Though the morning was very warm, it was a beautiful day to be outside. The park was pretty busy – lots of folks hit these trails because of their proximity to the city – and we saw everyone from families out for a walk in the woods, to people running with their dogs.

The trails in the park run along side the Potomac River and offer some beautiful vistas. It’s such a nice change of pace to surround oneself with nature after days on end of office buildings and city streets.


Sarah and the Hon Monster.

It’s also nice to get to play with Sarah’s dog, Honey, since I don’t have a pup. I’ll use any excuse to get puppy time – and hiking is always a good option!

While our hike wasn’t super long, we were all pretty beat by the time we stopped to eat the lunches we packed with us. It was a hot day and our legs we pretty tired from our run the day before. We tried (unsuccessfully) to map our mileage for the hike, but gave up after Courtney’s Garmin kept losing the satellite. Oops.


Training Partners. Hiking Partners.

Sarah and determined that we might be heading back up to the park to do a trail run or two before training season is over – the hills alone would be good for us, and the scenery can’t be beat. Mostly, it’d be something different than the bike paths and streets that we run on every other day.

Mostly, I just want another excuse to go run around in the woods and see things like this:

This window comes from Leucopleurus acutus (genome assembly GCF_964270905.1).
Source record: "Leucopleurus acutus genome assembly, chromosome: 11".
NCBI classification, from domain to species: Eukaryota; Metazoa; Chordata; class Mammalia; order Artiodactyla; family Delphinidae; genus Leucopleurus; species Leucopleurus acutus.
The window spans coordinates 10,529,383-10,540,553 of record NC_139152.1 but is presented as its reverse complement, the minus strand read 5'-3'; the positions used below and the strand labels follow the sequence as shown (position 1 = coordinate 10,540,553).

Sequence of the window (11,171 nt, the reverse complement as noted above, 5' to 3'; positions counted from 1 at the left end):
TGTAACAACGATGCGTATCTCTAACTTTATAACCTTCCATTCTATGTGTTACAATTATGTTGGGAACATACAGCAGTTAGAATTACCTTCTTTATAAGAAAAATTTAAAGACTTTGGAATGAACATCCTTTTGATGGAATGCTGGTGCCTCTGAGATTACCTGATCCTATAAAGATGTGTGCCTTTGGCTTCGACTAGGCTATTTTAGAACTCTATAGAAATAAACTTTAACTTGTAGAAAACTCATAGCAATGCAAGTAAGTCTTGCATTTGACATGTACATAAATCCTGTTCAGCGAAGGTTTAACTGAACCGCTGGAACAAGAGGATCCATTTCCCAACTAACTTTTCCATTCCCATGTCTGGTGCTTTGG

I seriously can never get enough. Give me all the nature. Always.

Take me back to Oiselle #birdcamp

I spent my big vacation this year with nearly dozens of women I’d never met before.

Sure, I’d chatted with a few fellow campers via social media and text. I’d even had the pleasure of meeting several Oiselle team members at recent races – like the New York City Marathon and Nike Women’s half. And I KNEW one of the ladies – the lovely Jen Bigham!

The first-ever team retreat, dubbed “bird camp” early in the planning process, was held by Oiselle, a small Seattle-based women’s running clothing company founded in 2007. The women who lead and run for the company shared their knowledge, home and dreams with 96 women from across North America.

Oiselle_-20Oiselle team at the Deschutes Twilight 5K. Pic by Thomas and Velo Photography 

We spent five days in Bend, Oregon, which sits at 3,623 feet near the Cascade mountains, about three hours southwest of Portland. Having never spent time in Oregon before, and having never attended an overnight camp as a kid, I had no clue what to expect.